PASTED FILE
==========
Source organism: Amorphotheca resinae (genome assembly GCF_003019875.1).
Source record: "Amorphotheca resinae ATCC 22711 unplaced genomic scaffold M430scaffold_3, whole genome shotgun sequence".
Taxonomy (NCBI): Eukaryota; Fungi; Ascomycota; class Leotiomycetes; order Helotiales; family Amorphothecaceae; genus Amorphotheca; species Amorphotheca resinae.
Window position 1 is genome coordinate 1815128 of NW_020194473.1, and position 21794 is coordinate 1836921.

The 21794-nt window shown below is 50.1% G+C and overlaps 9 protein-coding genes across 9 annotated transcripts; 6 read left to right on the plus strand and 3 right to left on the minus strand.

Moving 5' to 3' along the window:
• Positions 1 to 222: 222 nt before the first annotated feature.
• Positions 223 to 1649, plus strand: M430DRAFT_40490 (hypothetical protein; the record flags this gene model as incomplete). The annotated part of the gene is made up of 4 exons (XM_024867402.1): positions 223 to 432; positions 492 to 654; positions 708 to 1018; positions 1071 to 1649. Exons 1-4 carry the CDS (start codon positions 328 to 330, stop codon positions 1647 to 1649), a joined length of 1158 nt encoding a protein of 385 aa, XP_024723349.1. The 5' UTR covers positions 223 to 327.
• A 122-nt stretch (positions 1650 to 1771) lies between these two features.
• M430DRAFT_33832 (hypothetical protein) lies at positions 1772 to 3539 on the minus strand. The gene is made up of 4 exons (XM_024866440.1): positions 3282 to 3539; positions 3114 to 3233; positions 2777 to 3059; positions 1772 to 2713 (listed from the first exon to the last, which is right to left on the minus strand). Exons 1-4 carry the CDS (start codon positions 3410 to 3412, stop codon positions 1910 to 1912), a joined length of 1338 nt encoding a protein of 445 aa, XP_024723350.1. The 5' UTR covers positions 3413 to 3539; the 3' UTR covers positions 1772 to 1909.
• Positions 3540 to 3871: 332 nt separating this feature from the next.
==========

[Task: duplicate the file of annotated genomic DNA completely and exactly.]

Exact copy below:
Source organism: Amorphotheca resinae (genome assembly GCF_003019875.1).
Source record: "Amorphotheca resinae ATCC 22711 unplaced genomic scaffold M430scaffold_3, whole genome shotgun sequence".
Taxonomy (NCBI): Eukaryota; Fungi; Ascomycota; class Leotiomycetes; order Helotiales; family Amorphothecaceae; genus Amorphotheca; species Amorphotheca resinae.
Window position 1 is genome coordinate 1815128 of NW_020194473.1, and position 21794 is coordinate 1836921.

The 21794-nt window shown below is 50.1% G+C and overlaps 9 protein-coding genes across 9 annotated transcripts; 6 read left to right on the plus strand and 3 right to left on the minus strand.

Moving 5' to 3' along the window:
• Positions 1 to 222: 222 nt before the first annotated feature.
• Positions 223 to 1649, plus strand: M430DRAFT_40490 (hypothetical protein; the record flags this gene model as incomplete). The annotated part of the gene is made up of 4 exons (XM_024867402.1): positions 223 to 432; positions 492 to 654; positions 708 to 1018; positions 1071 to 1649. Exons 1-4 carry the CDS (start codon positions 328 to 330, stop codon positions 1647 to 1649), a joined length of 1158 nt encoding a protein of 385 aa, XP_024723349.1. The 5' UTR covers positions 223 to 327.
• A 122-nt stretch (positions 1650 to 1771) lies between these two features.
• M430DRAFT_33832 (hypothetical protein) lies at positions 1772 to 3539 on the minus strand. The gene is made up of 4 exons (XM_024866440.1): positions 3282 to 3539; positions 3114 to 3233; positions 2777 to 3059; positions 1772 to 2713 (listed from the first exon to the last, which is right to left on the minus strand). Exons 1-4 carry the CDS (start codon positions 3410 to 3412, stop codon positions 1910 to 1912), a joined length of 1338 nt encoding a protein of 445 aa, XP_024723350.1. The 5' UTR covers positions 3413 to 3539; the 3' UTR covers positions 1772 to 1909.
• Positions 3540 to 3871: 332 nt separating this feature from the next.